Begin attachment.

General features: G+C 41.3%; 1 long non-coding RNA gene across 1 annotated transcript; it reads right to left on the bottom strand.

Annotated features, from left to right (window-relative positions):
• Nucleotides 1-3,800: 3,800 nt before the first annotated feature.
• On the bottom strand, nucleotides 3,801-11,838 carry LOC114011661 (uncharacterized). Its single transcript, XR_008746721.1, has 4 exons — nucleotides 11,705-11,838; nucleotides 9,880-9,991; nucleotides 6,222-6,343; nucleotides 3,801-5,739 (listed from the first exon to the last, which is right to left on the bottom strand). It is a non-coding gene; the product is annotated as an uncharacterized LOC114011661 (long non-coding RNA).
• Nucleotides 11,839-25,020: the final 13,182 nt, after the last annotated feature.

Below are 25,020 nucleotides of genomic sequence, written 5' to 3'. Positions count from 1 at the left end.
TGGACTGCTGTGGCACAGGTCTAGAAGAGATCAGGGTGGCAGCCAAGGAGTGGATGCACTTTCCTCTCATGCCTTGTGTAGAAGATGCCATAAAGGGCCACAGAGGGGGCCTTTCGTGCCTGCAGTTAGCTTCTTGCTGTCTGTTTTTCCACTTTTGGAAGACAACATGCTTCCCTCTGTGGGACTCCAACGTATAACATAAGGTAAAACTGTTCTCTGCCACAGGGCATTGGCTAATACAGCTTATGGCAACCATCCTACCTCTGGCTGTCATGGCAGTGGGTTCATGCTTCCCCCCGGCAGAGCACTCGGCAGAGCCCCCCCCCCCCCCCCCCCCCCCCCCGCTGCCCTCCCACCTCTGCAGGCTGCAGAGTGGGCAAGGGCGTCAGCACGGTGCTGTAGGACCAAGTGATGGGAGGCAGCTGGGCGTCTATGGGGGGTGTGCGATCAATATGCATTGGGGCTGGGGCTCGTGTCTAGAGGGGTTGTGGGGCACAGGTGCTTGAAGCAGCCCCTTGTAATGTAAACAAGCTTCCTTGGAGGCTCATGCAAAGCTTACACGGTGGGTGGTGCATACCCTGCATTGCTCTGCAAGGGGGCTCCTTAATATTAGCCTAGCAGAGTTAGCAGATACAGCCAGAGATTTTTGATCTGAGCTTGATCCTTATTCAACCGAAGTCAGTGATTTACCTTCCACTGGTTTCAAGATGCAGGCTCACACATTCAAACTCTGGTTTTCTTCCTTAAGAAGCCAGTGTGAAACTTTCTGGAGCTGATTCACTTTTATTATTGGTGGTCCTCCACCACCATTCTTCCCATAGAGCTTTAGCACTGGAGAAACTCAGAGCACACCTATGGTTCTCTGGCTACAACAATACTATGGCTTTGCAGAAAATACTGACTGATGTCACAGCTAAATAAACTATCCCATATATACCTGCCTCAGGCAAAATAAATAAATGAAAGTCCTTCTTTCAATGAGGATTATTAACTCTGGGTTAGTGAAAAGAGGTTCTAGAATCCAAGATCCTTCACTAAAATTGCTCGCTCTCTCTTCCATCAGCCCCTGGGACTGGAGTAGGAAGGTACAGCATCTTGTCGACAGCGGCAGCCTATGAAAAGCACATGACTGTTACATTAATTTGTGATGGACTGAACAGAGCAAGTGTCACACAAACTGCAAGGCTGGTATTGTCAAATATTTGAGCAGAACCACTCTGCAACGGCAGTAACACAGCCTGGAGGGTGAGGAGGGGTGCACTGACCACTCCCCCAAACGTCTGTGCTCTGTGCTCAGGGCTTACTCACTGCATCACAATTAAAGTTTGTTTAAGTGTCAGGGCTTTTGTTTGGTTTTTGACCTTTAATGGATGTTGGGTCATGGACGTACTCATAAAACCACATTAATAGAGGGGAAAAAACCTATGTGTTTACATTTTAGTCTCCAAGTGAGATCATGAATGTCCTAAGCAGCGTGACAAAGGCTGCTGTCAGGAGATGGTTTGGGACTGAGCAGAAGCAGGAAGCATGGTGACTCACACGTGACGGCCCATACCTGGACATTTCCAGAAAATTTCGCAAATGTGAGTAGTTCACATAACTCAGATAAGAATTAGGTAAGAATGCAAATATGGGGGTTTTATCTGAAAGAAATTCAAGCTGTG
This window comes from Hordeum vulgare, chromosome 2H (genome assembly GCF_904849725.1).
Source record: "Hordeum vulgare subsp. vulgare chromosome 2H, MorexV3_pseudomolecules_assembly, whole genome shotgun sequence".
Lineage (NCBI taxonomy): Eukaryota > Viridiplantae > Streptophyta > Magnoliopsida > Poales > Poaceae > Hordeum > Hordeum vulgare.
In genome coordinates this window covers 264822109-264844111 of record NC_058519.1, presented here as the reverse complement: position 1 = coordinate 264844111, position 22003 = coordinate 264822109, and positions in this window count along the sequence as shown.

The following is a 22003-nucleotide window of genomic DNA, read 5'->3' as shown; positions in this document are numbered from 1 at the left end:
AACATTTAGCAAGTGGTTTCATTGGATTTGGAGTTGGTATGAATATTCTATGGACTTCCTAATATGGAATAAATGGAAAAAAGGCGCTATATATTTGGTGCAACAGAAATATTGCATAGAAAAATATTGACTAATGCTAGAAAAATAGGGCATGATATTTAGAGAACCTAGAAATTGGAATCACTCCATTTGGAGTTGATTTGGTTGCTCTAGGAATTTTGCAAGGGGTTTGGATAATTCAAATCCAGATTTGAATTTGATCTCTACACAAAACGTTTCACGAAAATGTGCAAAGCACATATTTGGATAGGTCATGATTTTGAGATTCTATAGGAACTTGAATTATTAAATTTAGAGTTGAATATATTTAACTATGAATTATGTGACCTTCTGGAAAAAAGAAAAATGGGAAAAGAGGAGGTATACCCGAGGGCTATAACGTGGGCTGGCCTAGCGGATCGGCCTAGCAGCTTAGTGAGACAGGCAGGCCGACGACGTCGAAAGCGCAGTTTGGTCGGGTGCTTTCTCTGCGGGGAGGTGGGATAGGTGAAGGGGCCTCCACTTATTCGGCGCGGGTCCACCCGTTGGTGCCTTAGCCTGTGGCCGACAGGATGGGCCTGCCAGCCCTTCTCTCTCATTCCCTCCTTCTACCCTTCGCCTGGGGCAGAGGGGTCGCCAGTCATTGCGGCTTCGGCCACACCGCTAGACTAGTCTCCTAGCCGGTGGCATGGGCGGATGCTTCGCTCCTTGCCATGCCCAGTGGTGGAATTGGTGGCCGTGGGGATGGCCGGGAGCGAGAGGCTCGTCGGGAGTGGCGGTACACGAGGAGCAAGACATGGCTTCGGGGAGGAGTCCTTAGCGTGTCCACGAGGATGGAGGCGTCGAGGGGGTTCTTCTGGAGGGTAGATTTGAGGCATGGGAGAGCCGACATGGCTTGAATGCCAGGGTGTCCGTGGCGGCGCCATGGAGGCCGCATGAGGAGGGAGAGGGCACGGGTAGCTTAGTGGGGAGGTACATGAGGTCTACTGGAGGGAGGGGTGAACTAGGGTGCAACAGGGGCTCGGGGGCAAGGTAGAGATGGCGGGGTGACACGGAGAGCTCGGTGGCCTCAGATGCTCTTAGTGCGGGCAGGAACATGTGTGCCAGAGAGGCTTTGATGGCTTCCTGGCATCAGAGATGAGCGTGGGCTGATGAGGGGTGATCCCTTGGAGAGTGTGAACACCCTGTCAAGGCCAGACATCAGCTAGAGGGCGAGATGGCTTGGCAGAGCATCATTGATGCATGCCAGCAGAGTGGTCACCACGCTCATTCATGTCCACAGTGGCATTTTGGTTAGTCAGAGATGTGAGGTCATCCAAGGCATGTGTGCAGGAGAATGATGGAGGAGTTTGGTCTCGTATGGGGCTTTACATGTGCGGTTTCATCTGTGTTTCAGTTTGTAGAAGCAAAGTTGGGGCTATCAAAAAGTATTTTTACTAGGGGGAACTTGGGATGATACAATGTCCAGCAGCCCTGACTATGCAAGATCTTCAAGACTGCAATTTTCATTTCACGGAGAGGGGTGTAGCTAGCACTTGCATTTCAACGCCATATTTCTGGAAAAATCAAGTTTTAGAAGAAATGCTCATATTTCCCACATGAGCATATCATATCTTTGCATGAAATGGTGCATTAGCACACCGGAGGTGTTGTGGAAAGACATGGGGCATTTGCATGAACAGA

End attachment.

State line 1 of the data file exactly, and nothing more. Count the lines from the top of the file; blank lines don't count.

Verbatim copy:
General features: G+C 41.3%; 1 long non-coding RNA gene across 1 annotated transcript; it reads right to left on the bottom strand.